Also, I'm not sure the guy in Member's Only jacket is Phil's nephew Nicky Leotardo as some have suggested. Who then shot Tony behind the ear as Meadow enters.

I read a post today on a blog that suggested that a nuclear blast killed everyone in the dinner in a flash.

The point is Chase has created a fantastic ending that has folks dissecting every aspect of his show.

Clues and Cues

The guy in the Members Only jacket is, indeed, Phil's nephew, as noted in the credits at the end. As well, where did you get the idea that someone shot Tony behind the ear? We don't know that, nor did anything specific suggest that. We simply see Tony's face as he looks up and over at the door, expecting Meadow.

Re a nuclear blast, I hadn't heard that. What WAS suggested - partly from speculation, partly from the fact that just before Meadow enters we hear the roar of a plane engine either taking off or landing - was that the terrorists Tony ratted out to the feds hijacked a plane and that, strictly by chance, the plane crashed into the diner, killing everyone.

There is another interpretation that no one has suggested, but that makes as much sense as anything else. It may be that the entire scene in the diner is a dream Tony is having - which would offer one (psychological) explanation for the presence of everyone who has taken a shot at Tony, or might. The very fact that he seems "blase" about this - and don't think for a moment he is not completely aware of his surroundings, and all the dangerous characters - and based on how many times Chase has fooled us with dream sequences, it may well be that the diner sequence is a dream that serves as a "cautionary tale" for Tony.

Peace.

Brilliant!

Althougth the discussion on the HBO Sopranos community site has been overwhelmingly negative - with most saying they will cancel their HBO subscriptions, and others calling for death and destruction upon Chase and the writers - I think this is selfish, and sour grapes.

The episode was brilliant. From the opening shot of Tony’s face in repose as he awakes to “You Keep Me Hangin’ On” (a clue to the ending?) to the closing shot of Tony’s face as he looks toward the door, with “Don’t Stop Believin’” playing (another clue?), this was among Chase’s best writing and directing jobs, and a perfect capper to the series. [BTW: No one has yet mentioned the fabulous irony of a "Pussy" cat staring at a picture of the only other Soprano crew member in whose death Tony had a personal hand.]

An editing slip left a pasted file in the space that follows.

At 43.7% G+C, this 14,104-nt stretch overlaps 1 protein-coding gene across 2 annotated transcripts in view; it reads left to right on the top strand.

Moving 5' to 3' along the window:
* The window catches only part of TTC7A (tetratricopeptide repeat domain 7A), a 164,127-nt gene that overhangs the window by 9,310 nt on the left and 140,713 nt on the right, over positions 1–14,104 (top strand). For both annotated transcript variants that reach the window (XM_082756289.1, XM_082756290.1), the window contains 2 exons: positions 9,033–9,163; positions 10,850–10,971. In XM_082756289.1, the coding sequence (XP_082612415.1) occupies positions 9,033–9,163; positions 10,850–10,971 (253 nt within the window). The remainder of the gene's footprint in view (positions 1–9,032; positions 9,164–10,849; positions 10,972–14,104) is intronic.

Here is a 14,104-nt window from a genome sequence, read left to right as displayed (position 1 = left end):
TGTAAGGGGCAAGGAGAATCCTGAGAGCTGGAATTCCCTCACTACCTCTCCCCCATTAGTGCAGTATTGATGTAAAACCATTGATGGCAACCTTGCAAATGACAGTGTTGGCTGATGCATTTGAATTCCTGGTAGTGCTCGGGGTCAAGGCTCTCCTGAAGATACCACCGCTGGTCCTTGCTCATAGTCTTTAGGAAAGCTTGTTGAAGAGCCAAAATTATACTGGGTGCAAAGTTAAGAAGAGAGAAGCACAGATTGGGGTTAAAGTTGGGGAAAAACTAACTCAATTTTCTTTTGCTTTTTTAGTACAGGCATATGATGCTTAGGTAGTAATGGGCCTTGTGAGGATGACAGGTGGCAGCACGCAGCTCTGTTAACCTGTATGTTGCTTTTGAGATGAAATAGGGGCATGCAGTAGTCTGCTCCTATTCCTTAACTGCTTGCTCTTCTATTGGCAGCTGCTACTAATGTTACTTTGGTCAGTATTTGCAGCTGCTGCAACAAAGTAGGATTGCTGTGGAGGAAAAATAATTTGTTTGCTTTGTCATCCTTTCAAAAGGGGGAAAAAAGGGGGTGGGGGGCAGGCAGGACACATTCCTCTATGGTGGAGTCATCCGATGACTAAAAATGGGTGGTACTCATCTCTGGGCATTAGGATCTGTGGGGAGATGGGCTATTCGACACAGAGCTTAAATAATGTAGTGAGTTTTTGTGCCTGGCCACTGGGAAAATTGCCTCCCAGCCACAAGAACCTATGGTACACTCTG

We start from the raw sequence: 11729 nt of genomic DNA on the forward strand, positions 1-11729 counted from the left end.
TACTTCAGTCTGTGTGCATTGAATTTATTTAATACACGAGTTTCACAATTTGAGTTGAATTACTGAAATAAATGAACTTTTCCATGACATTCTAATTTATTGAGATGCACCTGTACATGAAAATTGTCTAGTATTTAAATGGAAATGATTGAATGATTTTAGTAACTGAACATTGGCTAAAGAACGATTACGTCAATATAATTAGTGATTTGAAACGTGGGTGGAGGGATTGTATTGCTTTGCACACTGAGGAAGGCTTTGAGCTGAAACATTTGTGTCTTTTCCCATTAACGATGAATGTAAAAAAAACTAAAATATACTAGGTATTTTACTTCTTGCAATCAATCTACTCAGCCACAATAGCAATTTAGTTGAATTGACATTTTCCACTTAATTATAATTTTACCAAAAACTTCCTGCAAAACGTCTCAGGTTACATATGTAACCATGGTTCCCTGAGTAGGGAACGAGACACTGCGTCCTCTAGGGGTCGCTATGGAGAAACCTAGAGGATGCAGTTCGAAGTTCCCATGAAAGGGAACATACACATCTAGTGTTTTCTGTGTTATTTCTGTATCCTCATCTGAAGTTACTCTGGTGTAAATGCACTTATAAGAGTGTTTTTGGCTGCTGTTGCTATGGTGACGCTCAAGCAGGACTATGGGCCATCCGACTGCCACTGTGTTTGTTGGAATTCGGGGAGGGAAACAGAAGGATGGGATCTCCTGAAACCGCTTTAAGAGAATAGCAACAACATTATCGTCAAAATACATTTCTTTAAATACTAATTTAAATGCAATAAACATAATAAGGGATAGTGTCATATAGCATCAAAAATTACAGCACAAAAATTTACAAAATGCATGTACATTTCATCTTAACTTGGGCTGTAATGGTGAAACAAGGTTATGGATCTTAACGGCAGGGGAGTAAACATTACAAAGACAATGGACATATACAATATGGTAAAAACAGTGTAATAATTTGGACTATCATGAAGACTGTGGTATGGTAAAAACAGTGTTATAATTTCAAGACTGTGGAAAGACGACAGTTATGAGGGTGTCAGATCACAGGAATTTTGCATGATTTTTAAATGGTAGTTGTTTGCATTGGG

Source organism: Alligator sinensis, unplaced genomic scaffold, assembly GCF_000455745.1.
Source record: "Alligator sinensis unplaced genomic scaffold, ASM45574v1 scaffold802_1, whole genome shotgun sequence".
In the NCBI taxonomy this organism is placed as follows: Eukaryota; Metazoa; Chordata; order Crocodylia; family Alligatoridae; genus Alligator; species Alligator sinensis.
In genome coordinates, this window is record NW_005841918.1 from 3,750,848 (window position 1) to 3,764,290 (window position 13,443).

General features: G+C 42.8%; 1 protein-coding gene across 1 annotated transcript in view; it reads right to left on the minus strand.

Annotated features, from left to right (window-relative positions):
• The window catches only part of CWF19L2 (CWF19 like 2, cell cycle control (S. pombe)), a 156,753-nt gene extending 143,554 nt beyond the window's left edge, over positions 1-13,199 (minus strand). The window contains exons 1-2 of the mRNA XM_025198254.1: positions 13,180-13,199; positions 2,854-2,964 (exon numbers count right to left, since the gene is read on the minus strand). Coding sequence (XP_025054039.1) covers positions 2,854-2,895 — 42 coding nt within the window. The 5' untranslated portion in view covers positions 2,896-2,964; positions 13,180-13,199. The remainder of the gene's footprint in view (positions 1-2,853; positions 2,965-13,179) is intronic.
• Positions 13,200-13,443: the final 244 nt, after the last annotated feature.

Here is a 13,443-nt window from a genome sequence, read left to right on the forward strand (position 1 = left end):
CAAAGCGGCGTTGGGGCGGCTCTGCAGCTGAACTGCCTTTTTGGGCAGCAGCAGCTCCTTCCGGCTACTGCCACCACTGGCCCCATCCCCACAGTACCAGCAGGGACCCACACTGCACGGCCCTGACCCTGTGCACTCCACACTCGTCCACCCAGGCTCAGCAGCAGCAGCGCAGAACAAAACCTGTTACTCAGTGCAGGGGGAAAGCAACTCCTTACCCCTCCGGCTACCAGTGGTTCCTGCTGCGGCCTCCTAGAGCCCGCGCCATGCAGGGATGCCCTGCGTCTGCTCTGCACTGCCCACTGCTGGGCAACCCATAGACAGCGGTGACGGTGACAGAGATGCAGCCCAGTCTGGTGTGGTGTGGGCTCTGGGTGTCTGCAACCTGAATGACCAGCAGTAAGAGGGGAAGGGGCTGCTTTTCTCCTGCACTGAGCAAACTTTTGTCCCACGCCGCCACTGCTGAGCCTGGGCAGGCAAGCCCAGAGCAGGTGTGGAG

That Chase also brought into that diner almost everyone in the series who had either taken a shot at Tony (the two black kids who winged him in an early episode) or had reason to (the guy at the counter, who is Phil Leotardo's nephew; the two kids who shot Bobby, possibly others) only makes it more brilliant. But does this portend death for Tony? Or is it simply a reminder - to both Tony and us - that death is ever-present?

As for speculation, given the history of the series I doubt that Chase would have permitted the murder of the entire Soprano family. I doubt anyone would have "bought" that, including Chase himself. But killing Tony in front of his family? Possibly. Still given Tony's amazing ability to “survive,” I believe that, had Chase intended to "act" on the "menace" he so brilliantly created, “something” would have happened at the last moment to prevent Tony's being killed.

I had always thought that the best, most appropriate ending for the series would be for Tony to be sitting by the pool as some ducks fly overhead and land nearby. This, of course, would have "reversed" the first episode, in which the departure of some ducks “causes” his first fainting spell, and he begins therapy with Melfi. Indeed, I almost thought Chase was going to do this when Tony was sweeping the leaves by the pool a few scenes before the end. [N.B. Melfi's cancelling of Tony's therapy was the only thing in the final two episodes that I simply didn't buy, and I thought was too "pat." A truly professional therapist is not going to cut off therapy simply because a study or two suggests that there may be less value (or even no value) in that therapy, or even that the therapy might have "reverse effects." Melfi is smart enough to have spent more time assessing this, rather than simply stopping the therapy suddenly.]

Kudos to Chase & Co. for giving us the most fabulous television series in the history of the medium. Long live Tony and the rest of the Soprano family as they continue their fascinating lives without us.

Peace.

David Chase Comments on Ending!

This is from a David Chase interview conducted by writer Alan Sepinwall of The Star-Ledger and posted yesterday:

"I have no interest in explaining, defending, reinterpreting, or adding to what is there," he says of the final scene. "No one was trying to be audacious, honest to God," he adds. "We did what we thought we had to do. No one was trying to blow people's minds, or thinking, 'Wow, this'll (tick) them off.' People get the impression that you're trying to (mess) with them and it's not true. You're trying to entertain them." "Anybody who wants to watch it, it's all there," says Chase...